The level of understanding of forensic science among lawyers, judges, and juries is poor, according to evidence submitted to parliament by a group of researchers from Queen Mary University of London.
29 October 2018
The researchers suggest that forensic science is contributing to injustices because of misunderstandings about matching trace evidence to a particular person.
The group have submitted evidence to a House of Lords Science and Technology Committee inquiry into Forensic Science.
The inquiry was set up to explore the role of forensic science within the UK Criminal Justice System in light of concerns over the weaknesses of current forensic methods in the delivery of justice.
The researchers involved include Professor Norman Fenton (School of Electronic Engineering and Computer Science), Dr Primoz Skraba (School of Mathematical Sciences), Amber Marks (School of Law), and Dr Ian Walden (Centre for Commercial Law Studies).
When asked about the level of understanding of forensic science within the criminal justice system amongst lawyers, judges and juries, Professor Fenton believes that there needs to be much greater awareness that all evidence is subject to potential errors.
He noted: “Errors can and do occur at every level of evidence evaluation: sampling, measurement, interpretation of results, and presentation of findings. Forensic scientists should articulate, and attempt to quantify, all such possible sources of error. And legal professionals should understand and expect this information, and probe for possible sources of uncertainty when it is not presented by the experts.”
Professor Fenton also believes that injustices are occurring widely because of misunderstandings about the probative value of forensic match evidence.
He advised: “Because many forensic traces from crime scenes are only ‘partial’ and may be subject to various types of contamination, the resulting ‘profile’ is not sufficient to ‘identify’ the person; many people would have a partial profile that matches.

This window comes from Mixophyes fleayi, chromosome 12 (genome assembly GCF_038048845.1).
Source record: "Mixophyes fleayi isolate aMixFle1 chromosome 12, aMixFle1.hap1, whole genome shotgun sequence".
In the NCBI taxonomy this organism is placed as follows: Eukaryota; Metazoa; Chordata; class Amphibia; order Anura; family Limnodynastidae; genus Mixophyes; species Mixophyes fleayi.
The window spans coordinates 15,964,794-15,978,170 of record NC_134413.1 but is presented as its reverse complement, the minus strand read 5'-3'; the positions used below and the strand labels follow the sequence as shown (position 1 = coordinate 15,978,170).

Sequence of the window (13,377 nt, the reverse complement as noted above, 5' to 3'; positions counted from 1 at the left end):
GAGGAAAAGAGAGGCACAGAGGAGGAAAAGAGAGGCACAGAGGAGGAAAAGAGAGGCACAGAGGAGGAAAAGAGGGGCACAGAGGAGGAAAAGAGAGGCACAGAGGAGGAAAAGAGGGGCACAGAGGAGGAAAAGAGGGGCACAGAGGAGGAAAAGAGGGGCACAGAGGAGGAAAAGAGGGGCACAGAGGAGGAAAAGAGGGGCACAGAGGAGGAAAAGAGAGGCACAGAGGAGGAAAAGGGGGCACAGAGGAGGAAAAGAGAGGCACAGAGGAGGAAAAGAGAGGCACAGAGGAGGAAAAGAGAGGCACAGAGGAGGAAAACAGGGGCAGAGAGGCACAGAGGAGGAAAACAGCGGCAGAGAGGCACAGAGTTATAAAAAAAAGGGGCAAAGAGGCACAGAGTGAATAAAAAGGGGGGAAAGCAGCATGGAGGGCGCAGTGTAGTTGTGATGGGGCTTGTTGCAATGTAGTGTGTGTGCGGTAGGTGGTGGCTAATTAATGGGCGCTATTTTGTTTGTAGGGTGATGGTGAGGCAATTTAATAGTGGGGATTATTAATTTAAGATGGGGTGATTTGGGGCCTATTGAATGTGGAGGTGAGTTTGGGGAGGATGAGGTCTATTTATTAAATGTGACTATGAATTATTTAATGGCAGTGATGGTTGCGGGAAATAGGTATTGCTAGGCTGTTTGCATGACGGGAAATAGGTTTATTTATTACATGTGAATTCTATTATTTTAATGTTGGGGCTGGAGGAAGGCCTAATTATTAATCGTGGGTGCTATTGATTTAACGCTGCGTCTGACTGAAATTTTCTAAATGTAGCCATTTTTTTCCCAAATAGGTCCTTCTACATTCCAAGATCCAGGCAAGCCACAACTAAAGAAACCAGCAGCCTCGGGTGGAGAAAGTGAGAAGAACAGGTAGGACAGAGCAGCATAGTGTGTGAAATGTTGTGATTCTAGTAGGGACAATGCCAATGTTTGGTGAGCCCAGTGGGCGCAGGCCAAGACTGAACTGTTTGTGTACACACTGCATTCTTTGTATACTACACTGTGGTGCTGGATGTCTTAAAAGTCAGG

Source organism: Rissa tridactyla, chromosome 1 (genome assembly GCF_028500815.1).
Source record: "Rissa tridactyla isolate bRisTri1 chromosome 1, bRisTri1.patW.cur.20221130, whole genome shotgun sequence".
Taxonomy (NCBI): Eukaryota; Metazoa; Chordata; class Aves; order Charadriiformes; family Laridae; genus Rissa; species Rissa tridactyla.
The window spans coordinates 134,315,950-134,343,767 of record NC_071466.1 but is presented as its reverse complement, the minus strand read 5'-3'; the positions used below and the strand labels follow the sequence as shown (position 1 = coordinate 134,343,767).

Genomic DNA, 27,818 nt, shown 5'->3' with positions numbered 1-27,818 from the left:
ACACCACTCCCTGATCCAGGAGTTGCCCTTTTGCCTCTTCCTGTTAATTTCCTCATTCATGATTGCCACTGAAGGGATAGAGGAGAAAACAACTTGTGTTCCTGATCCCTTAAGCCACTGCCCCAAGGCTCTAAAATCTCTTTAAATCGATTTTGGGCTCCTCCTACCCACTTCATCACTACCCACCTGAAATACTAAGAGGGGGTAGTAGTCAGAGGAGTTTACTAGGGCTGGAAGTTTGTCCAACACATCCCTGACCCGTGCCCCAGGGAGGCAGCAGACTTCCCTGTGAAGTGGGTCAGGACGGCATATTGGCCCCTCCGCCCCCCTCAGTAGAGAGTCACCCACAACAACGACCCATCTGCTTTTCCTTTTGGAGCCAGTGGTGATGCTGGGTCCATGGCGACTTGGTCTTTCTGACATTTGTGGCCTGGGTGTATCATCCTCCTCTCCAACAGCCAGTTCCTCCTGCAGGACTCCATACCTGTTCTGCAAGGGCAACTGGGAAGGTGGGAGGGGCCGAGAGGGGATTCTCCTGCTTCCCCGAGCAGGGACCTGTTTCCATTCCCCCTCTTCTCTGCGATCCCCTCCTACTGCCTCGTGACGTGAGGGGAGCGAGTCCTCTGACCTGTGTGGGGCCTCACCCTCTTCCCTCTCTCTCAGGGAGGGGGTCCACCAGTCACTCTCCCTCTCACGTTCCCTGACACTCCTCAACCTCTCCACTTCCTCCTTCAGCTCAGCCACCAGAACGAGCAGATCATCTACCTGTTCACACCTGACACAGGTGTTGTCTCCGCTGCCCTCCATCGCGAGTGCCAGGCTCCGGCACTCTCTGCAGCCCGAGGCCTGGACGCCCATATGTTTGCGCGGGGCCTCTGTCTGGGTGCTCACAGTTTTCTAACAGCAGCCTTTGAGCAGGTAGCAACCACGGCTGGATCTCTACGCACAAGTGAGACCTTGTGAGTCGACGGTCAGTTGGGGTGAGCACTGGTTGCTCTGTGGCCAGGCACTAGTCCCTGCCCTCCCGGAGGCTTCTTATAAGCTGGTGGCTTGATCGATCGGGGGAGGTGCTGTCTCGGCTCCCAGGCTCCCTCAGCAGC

“I have been involved in cases where such assertions have a dramatic impact on the judge and the jury, while even defence lawyers assume their case is impossible to defend. But to interpret this as ‘proof’ that the defendant must have been at the crime scene may be to grossly exaggerate the probative value of the evidence in favour of the prosecution case.”
Furthermore, Fenton argues that the meaning of the word “match” in the context of forensic evidence needs to be re-evaluated. Currently, “a match” between two pieces of evidence is understood to mean that they come from the same source but two pieces of evidence are branded “a match” when their measured characteristics are the same (within an agreed tolerance).
The committee was also advised that lawyers and the judiciary should receive basic training in probability and statistics because the current training available is ‘suboptimal’.
This would enable them to understand the statistical analyses presented, to identify any weaknesses in the analyses presented, and to avoid common fallacies such as the prosecutor’s fallacy. In forensic investigations “there is virtually always some degree of uncertainty,” Professor Fenton added.
Elsewhere in the submission, Dr Primoz Skraba highlights an emerging gap is the increasing use of demographic and personal data by companies to identify individuals, which is likely to be used in forensic science in the future.
According to Skraba: “While a company’s misidentification may result in a misplaced advertisement, the consequences in forensic science may be more severe.”
This is not limited to use by private companies; forensic technologies are being used now by agencies such as the Metropolitan Police through its Gangs Matrix, which has raised concerns around the legitimacy of using predictive tools in criminal justice.
Amber Marks notes: “Risk scores generated by police algorithms are shared with multiple agencies and this results in often stigmatic and punitive repercussions for the individual involved, including in policing, educational and medical settings, decisions on benefits and housing entitlements and deportation proceedings, while obviating the procedural safeguards of the criminal trial.”
Dr Skraba also highlighted the gaps that currently exist in the understanding of forensic statistics within the justice system, where conclusions must be drawn from individual measurements rather than repeated experiments.